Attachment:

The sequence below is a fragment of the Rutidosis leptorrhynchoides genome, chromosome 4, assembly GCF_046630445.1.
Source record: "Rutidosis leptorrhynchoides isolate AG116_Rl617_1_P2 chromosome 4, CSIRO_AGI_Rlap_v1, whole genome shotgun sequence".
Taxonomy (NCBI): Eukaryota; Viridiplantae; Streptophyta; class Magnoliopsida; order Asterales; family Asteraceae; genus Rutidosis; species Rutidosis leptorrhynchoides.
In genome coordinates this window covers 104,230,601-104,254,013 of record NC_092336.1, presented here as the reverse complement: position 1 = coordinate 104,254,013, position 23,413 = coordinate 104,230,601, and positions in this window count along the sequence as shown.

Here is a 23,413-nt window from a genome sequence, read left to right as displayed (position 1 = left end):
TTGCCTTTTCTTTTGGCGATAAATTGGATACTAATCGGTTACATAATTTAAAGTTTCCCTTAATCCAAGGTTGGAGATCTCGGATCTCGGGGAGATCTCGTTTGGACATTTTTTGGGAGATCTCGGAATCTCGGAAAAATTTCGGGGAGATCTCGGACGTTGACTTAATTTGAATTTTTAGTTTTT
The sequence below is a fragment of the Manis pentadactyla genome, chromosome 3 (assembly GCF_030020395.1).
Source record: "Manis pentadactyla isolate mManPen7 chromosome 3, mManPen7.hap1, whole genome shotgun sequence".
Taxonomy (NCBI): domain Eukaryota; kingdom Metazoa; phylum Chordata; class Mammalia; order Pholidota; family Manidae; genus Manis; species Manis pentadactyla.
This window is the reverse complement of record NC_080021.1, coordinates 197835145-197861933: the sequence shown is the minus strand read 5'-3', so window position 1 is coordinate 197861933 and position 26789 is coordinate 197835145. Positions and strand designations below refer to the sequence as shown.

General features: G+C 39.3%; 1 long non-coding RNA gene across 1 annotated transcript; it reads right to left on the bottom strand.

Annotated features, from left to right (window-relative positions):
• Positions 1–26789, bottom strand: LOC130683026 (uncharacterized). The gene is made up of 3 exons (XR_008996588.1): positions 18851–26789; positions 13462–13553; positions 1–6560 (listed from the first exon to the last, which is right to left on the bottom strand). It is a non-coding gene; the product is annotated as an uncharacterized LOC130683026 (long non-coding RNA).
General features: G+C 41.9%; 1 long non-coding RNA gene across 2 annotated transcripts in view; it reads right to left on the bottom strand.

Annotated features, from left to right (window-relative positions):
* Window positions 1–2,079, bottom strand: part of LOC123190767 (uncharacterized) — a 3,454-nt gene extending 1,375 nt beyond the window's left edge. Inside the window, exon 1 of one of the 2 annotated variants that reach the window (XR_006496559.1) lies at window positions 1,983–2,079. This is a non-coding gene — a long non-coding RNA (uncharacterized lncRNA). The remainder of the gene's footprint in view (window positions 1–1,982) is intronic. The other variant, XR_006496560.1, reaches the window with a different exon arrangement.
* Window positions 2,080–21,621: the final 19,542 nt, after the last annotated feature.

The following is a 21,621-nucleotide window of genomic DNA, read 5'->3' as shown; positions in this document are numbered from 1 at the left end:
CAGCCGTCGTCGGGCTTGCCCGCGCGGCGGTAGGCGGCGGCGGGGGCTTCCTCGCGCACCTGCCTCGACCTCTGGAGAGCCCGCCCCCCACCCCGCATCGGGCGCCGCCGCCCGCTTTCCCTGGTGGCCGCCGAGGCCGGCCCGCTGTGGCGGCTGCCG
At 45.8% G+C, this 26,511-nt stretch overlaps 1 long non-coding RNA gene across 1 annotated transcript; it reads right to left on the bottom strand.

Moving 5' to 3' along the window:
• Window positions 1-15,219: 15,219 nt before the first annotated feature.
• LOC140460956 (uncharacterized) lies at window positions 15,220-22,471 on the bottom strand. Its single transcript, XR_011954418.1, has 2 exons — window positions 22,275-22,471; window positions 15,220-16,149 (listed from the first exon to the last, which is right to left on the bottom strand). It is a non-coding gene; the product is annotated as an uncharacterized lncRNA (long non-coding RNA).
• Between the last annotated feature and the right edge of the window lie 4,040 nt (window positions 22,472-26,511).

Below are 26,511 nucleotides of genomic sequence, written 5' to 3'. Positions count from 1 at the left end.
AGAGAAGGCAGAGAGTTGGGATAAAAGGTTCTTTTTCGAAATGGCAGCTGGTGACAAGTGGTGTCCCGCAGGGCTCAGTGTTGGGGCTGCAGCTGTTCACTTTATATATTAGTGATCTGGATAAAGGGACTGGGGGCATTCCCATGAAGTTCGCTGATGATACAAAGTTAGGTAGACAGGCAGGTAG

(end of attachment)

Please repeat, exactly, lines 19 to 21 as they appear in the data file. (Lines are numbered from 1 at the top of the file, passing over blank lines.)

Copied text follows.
CAGCCGTCGTCGGGCTTGCCCGCGCGGCGGTAGGCGGCGGCGGGGGCTTCCTCGCGCACCTGCCTCGACCTCTGGAGAGCCCGCCCCCCACCCCGCATCGGGCGCCGCCGCCCGCTTTCCCTGGTGGCCGCCGAGGCCGGCCCGCTGTGGCGGCTGCCG
At 45.8% G+C, this 26,511-nt stretch overlaps 1 long non-coding RNA gene across 1 annotated transcript; it reads right to left on the bottom strand.

Moving 5' to 3' along the window: